Due to resource scarcity and intense pressure to become carbon neutral, companies in industries like textile, packaging, and construction are looking for alternative materials to replace unsustainable ones and improve the performance of their products through new, improved designs.
VTT Technical Research Centre of Finland has expanded the application of its Integrated Computational Materials Engineering (ICME) toolbox ProperTune beyond hard materials like metals to now model and design soft materials like wood, polymers and plastics. This allows companies to cut down product development time by at least 50%, decrease cost elements of product development, reduce environmentally harmful materials and design entirely new materials that perform better.
This expanded use of ICME makes it fast and economically viable for the replacement of an increased number of unsustainable materials while providing improved material performance.
“Developing products virtually is happening now, it’s not science fiction anymore. Sourcing materials is becoming increasingly expensive or difficult. The battery industry, for instance, uses huge amounts of ground metals which will not be available indefinitely, and there is a burning need for bio-based alternatives to lithium. As products are improved and new ones are created for different industries, we need to make each resource count,” says Antti Puisto, Research Team Leader at VTT.
ProperTune is a collection of tools that combines multiscale physics-based modelling and AI with a data-driven approach to create microstructurally accurate materials and load in realistic conditions. ProperTune provides a highly in-depth analysis of the customer’s product and models how different environmental elements and stressors affect the product.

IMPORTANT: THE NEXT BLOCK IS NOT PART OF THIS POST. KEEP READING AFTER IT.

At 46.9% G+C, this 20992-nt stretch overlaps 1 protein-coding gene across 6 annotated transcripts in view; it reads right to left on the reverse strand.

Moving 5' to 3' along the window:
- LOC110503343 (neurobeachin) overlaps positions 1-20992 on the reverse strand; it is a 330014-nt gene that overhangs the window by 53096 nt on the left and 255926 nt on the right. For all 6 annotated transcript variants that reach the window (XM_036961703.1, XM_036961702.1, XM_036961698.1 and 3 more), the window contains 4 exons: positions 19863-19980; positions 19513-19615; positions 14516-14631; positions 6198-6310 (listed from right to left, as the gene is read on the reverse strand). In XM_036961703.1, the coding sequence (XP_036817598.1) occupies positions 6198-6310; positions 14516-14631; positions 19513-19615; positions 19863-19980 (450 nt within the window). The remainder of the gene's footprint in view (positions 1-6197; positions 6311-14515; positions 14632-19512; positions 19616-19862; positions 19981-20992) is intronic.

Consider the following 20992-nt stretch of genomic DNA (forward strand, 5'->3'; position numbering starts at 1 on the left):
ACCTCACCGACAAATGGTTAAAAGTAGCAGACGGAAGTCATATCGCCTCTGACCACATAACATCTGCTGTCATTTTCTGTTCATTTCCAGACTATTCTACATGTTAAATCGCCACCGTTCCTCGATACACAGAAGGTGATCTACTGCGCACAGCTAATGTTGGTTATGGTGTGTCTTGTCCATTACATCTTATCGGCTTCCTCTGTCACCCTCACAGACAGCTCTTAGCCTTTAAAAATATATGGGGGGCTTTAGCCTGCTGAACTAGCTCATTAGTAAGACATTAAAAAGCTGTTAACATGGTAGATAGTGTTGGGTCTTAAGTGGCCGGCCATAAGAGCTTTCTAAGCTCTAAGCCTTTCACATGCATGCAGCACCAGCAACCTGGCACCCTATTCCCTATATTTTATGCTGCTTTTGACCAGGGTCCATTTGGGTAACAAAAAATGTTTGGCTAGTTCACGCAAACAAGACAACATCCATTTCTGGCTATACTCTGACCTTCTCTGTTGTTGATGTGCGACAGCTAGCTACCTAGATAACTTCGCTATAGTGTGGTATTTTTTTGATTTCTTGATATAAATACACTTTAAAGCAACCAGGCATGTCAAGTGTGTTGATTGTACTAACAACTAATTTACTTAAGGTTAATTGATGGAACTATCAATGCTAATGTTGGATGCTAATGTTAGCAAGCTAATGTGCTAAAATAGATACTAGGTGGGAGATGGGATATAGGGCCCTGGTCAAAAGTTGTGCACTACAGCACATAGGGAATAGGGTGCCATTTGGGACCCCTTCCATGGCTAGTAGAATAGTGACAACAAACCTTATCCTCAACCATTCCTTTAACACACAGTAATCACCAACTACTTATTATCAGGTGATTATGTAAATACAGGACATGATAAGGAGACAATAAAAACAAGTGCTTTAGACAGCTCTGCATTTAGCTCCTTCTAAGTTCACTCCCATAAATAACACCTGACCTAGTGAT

Working in a fully digital environment, finding more preferable – and better performing alternatives for undesirable ingredients – is dramatically faster compared to the traditional trial-and-error methodology. In addition, the durability along with other key performance parameters of the new material can also be verified in the virtual environment.
“By taking product development and testing into the virtual world, we are able to create better products faster and more cost-efficiently than ever before,” explains Puisto.
Bacteria is one of the most exciting prospects for soft materials as they are, essentially, an infinite source of materials.
“Paper cups have a barrier coating to help keep the liquid from immediately destroying the cup. Usually, this barrier is made of petrochemical polymers – a kind of plastic material. That could be replaced with sustainable alternative polymers produced by bacteria, cutting out a significant amount of fossil-based, unsustainable barrier material. The end result would be paper cups that are infinitely circular,” elaborates Puisto.
Virtual material analysis and development holds a lot of promise for the construction industry as well. Insulation materials in the walls of buildings are usually not made of sustainable materials. Instead, they tend to be made of petrochemical-based polymeric materials – plastics – or, in some cases, mineral wool. Both materials end up in landfills at the end of life.
“How do we create an alternative insulation material that doesn’t rot between the walls – but also disappears without leaving a trace or harming the environment after their life cycle is over? You’d need to design a material that lasts for 50 years but is also biodegradable. These are the kinds of inspiring challenges that we want to tackle”, says Puisto.
ProperTune has already been used by global leading companies, such as Caterpillar, Kone, and Wärtsilä, to improve the material performance of their products.
VTT is already working with customers looking for alternatives for their soft materials.
“We are already working with the first bleeding edge projects with customers to discover and develop alternatives for their soft materials. Overall, companies developing new, better materials – whatever their industry – are the trailblazers creating the world of the future,” Puisto concludes.